Parallels: Doctor and the Dinosaur, "I am alone..."

Strax is a joy, per usual, "May I take your clothes?"

And...there's the cyborg

"He looked young, you might as well flirt with a mountain range."  Nice interlude to explain Peter Capaldi know...old.

"My Time Machine was stuck in your throat...that's mostly how I meet girls."

"Planet of the pudding brains..."

Strax: "...and we will melt him with acid.  The Times shall I send it up?"  WHACK!

Ah, JLC in Victorian Garb.  Holds her own quite well against Stra…

Developer toolchain, 2014 Edition

I try to pause every so often and record what my toolchain looks like.   Sort of like people posting on Everyday Carry, but for what I use every day in development.

Development machine: 13" MacBook Pro Retina, 2.8GHz Core i7, 8GB RAM, 250GB SSD.  I love this machine.  My wife calls it my woobie.  She's not far from right. OS: Mac OS 10.9.4.  Unix when I want it to be, polished Consumer OS when I just don't care.   It's been 3 years since I ran a windows box as a development machine and with virtualization I can't see running windows as a primary OS ever again.Physical Setup: Thunderbolt Gigabit ethernet, Thunderbolt-to-DVI single 23" monitor, Microsoft Natural Ergonomic Keyboard 4000.   I've dabbled in multi-monitors and buckling spring keyboards, but this setup keeps my attention focused and my repetitive strain to a minimum.  I'll eventually wear out this keyboard and probably buy another one just like it.Note taking tool: Evernote, but honestly I…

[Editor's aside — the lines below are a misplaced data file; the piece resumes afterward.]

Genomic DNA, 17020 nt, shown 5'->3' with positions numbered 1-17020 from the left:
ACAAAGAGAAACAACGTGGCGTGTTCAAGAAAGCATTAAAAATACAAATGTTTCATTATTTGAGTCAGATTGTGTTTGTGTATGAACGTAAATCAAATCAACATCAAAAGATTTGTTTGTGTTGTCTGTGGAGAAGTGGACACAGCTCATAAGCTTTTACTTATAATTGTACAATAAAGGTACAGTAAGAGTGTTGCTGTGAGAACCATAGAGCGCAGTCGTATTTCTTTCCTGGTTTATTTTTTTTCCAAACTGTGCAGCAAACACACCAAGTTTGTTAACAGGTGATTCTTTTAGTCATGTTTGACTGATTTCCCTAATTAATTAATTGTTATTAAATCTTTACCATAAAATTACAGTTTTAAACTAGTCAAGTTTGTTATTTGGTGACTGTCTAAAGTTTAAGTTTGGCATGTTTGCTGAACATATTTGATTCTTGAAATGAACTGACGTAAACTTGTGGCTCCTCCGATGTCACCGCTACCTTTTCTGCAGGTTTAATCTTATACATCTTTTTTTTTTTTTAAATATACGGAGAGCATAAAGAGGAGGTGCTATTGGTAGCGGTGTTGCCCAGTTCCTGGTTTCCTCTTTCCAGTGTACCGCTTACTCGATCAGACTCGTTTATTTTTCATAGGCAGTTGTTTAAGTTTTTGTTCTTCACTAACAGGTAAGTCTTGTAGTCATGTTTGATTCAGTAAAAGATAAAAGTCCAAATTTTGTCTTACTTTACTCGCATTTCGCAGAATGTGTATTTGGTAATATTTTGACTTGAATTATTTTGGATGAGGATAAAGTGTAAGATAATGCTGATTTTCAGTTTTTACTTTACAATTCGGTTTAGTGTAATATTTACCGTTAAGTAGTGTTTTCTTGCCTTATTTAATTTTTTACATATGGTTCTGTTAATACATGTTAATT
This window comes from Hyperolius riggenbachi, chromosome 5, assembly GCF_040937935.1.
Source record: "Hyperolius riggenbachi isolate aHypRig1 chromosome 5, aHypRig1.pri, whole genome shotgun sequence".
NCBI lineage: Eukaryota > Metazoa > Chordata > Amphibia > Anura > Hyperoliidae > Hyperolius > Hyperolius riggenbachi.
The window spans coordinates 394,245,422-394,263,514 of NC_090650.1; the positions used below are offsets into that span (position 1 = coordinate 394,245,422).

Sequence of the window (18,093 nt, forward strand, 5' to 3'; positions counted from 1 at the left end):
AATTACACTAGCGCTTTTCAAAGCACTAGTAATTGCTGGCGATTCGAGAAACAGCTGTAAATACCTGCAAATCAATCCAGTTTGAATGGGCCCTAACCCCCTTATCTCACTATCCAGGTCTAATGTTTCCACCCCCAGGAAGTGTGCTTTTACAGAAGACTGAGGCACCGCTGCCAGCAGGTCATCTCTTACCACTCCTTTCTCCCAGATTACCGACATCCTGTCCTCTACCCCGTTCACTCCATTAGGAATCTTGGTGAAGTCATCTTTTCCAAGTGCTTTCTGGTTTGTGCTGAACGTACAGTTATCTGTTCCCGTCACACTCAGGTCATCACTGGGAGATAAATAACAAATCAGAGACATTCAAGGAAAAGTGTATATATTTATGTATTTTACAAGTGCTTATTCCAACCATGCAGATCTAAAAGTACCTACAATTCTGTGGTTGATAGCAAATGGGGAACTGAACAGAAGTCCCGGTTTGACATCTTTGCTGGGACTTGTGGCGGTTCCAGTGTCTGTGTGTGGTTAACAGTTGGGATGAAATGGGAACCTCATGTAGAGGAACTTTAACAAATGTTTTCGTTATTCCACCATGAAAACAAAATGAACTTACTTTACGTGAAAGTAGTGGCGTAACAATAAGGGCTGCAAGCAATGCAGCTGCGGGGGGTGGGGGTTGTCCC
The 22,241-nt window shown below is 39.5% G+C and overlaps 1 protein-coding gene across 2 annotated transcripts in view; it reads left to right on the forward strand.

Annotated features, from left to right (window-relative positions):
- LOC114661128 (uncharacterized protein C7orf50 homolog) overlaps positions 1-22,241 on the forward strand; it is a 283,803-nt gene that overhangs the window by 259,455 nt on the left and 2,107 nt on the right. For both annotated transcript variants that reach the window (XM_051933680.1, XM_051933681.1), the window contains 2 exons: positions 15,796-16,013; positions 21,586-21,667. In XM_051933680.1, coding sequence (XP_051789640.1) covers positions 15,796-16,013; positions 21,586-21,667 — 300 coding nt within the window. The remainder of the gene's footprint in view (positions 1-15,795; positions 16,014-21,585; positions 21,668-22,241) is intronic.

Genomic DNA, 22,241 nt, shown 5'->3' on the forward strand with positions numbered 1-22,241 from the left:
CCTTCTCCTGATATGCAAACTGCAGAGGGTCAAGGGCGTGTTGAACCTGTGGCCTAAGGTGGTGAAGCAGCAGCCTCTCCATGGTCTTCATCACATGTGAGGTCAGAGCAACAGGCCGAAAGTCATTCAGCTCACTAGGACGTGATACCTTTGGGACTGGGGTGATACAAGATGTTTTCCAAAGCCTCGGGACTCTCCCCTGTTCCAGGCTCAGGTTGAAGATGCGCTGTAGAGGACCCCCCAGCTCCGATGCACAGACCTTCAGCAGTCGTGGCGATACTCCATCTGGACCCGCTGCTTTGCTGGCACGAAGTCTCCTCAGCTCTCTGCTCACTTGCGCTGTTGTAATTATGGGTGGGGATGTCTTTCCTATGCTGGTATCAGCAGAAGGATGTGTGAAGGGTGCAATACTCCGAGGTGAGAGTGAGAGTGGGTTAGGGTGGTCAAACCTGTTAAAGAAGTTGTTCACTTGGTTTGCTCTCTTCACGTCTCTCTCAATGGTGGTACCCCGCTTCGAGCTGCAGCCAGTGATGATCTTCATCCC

An Afternoon with the Fleet

There aren't really pics to go with this.  Sorry about that.

It began simply enough:  A dog days Saturday that promised mild temps and good weather.  Car parts in two separate boxes in my garage.  "I'll probably have this done before you guys get back from the hair place, " I said.

I set myself two tasks:  Kill the Check Engine light in the Camry that'd been on for two years and 5 days, and give my 1995 truck a tuneup--plugs, wires, rotor, distributor cap.  I had all the parts, and plenty of hand tools.

Simple enough....

In Which Your Author Hugs a Camry I knew the problem with my Camry was the Vacuum Switching Valve.  It was throwing trouble code P0401, which meant a problem with the EGR system.  Cars are so polite these days, telling you these things.  Back in the day, one had to diagnose from symptoms, now the sensors throughout the system tell you your car that's otherwise running fine needs help.  Okay, so it didn't need help, but I was tired of sta…

Why are there no Software Development simulators?

Saturday, I took my daughters to the kids day/open house down at our local PBS station.  Getting past the claustrophobia of jamming hundreds of kids, strollers, and overwrought parents into the narrow hallways and anechoic studios, it was great kidly fun--lots of booths, sing-alongs, and face painting.  On our way out, we noticed a smart-looking medium duty truck painted like a firetruck, pulling a trailer packed to the gills with equipment.  Inside were two "simulator" booths where two robust gentlemen were showing how they train police officers and firemen to drive their vehicles in all sorts of conditions and situations.